Travel is returning to the Pacific Islands, with both Vanuatu and the Solomon Islands Opening their Borders to the Travellers next month

Travel is returning to the Pacific Islands, with Vanuatu and the Solomon Islands opening their borders on July 1st. Quarantine requirements in both countries have been reduced, and strict health measures are in place to keep visitors safe. The tourism industry is ready to welcome international guests, and Vanuatu has updated its admission conditions. Discover the beauty of these islands while practicing excellent hygiene and physical separation.

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Both countries will re-admit foreigners on 1 July after nearly three years.


Solomon Islands Prime Minister Manasseh Sogavare said this week that the govt. will completely open its border for travellers at the start of July.

Overseas travellers still must quarantine in Honiara on arrival, but the period of time will decrease from six days to three on 1 July if they can provide a negative RAT test.

Other health measures include a negative PCR test 72 hours before travel and a negative RAT test 12 hours after the arrival.


Tourism Solomons acting CEO, director of corporate operations, Dagnal Dereveke, said this is fantastic news and he, his team, and the local tourism industry are eager to welcome international guests.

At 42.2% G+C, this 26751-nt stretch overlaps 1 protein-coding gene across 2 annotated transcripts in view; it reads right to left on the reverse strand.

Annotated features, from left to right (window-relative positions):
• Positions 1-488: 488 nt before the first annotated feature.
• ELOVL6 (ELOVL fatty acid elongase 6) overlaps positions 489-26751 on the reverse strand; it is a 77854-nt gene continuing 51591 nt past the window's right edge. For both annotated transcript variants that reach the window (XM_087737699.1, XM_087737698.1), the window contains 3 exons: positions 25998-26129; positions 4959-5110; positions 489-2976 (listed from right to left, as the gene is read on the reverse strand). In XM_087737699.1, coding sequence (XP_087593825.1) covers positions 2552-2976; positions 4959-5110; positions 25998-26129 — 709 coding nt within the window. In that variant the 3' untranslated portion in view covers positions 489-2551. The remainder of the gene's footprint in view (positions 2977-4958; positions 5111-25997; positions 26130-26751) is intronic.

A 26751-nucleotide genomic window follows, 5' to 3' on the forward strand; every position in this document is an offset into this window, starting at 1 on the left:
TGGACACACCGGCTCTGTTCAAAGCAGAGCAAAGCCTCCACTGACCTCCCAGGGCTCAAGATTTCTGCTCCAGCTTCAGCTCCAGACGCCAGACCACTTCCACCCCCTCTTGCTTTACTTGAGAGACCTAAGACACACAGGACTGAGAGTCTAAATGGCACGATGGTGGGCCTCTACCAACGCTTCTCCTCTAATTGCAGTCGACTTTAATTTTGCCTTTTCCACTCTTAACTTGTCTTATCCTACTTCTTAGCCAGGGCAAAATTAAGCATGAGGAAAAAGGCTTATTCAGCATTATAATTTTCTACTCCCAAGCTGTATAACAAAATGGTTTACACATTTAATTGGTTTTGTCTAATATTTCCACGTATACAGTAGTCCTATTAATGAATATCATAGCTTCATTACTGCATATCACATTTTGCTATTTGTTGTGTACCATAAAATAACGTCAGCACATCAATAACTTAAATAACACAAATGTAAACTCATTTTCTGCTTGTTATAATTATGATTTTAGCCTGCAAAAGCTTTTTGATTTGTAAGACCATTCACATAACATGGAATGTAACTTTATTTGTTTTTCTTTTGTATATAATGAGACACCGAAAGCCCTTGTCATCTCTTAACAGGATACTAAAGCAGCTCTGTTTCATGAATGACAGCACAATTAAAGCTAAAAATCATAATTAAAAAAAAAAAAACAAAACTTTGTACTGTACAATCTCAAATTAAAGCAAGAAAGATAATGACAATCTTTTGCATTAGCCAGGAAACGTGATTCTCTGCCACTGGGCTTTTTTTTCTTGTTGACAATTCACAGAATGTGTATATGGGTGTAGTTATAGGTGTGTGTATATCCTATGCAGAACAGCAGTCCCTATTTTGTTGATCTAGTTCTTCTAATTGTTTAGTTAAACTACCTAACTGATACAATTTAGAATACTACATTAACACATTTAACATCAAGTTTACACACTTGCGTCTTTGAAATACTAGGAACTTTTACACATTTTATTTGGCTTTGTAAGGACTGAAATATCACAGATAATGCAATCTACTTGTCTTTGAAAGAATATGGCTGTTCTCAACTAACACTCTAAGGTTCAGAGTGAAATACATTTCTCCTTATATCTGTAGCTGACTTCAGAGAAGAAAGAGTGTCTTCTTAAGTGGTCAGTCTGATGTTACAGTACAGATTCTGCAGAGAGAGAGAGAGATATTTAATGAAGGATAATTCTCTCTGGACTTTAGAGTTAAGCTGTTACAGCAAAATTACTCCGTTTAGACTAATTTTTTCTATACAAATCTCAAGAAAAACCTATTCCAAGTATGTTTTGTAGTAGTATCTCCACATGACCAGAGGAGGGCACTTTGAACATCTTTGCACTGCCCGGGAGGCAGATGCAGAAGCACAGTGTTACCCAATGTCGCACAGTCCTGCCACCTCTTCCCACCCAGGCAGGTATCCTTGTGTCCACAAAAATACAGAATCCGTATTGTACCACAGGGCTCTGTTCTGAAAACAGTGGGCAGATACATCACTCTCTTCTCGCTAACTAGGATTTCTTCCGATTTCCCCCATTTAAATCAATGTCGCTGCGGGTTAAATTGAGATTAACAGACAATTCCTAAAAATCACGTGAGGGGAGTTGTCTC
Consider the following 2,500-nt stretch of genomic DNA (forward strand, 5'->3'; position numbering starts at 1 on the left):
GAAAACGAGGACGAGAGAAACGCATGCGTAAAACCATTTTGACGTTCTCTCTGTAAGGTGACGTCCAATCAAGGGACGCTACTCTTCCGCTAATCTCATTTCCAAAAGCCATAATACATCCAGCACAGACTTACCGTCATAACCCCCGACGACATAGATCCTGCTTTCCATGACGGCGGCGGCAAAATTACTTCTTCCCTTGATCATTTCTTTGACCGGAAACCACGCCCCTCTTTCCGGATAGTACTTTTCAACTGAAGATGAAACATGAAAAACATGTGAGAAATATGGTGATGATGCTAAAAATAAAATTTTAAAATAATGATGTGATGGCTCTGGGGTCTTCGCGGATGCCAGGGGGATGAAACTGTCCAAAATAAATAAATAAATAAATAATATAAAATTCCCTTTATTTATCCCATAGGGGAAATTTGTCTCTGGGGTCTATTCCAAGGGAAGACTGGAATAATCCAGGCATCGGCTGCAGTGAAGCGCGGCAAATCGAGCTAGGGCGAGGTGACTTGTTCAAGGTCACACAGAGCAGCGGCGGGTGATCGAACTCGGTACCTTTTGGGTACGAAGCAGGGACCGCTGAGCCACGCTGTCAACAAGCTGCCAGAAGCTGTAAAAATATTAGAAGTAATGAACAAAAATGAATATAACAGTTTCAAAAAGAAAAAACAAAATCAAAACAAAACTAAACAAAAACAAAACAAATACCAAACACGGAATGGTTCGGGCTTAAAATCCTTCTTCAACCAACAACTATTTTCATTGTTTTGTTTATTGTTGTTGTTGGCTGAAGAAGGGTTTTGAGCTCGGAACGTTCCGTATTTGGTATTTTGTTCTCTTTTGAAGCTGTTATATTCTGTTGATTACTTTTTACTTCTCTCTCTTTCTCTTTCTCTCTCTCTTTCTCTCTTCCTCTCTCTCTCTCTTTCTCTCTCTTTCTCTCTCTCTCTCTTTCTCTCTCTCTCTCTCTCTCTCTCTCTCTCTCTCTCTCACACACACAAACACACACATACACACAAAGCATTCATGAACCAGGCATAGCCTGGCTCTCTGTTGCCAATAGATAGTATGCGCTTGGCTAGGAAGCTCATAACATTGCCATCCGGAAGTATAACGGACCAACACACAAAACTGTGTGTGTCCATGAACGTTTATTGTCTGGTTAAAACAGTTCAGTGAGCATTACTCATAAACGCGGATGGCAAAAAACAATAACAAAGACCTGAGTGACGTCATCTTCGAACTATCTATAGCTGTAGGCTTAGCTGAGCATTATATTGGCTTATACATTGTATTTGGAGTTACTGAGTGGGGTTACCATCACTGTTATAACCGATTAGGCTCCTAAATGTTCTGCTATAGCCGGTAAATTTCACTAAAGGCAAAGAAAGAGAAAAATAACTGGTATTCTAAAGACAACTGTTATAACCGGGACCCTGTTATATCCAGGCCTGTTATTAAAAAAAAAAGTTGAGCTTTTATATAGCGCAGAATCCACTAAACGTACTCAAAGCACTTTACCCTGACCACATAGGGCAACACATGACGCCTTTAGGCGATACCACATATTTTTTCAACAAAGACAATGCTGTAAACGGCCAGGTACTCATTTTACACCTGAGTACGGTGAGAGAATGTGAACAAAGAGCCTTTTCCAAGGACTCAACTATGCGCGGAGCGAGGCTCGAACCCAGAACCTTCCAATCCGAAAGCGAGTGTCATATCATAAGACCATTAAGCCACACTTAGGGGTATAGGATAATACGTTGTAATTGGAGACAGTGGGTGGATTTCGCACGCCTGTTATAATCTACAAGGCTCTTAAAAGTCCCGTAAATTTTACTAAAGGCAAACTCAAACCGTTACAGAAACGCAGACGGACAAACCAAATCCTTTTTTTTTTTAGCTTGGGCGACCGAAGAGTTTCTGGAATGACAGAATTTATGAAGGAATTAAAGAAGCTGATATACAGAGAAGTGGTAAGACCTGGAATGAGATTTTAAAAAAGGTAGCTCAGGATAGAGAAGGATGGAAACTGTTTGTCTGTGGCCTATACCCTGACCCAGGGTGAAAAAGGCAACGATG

Our tourism sector is COVID-ready before other segments of the population, Dereveke remarked.

More than 80% of business operators, motels, and resorts have developed COVID-safe processes in preparation for the border reopening.


Vanuatu's tourism office has updated its reopening admission conditions.

From 1 July, visitors will only need negative RAT tests within 24hrs of departure or a Covid-19 infection and recovery certificate within 28 days of departure to travel Vanuatu.

Vanuatu doesn't require arrival testing. Travellers must practise excellent hygiene and physical separation to keep residents and visitors safe.

If a traveller tests positive for Covid-19 in Vanuatu, they must isolate for seven days at a government-managed facility, which may include hotels, resorts, or government health facilities.

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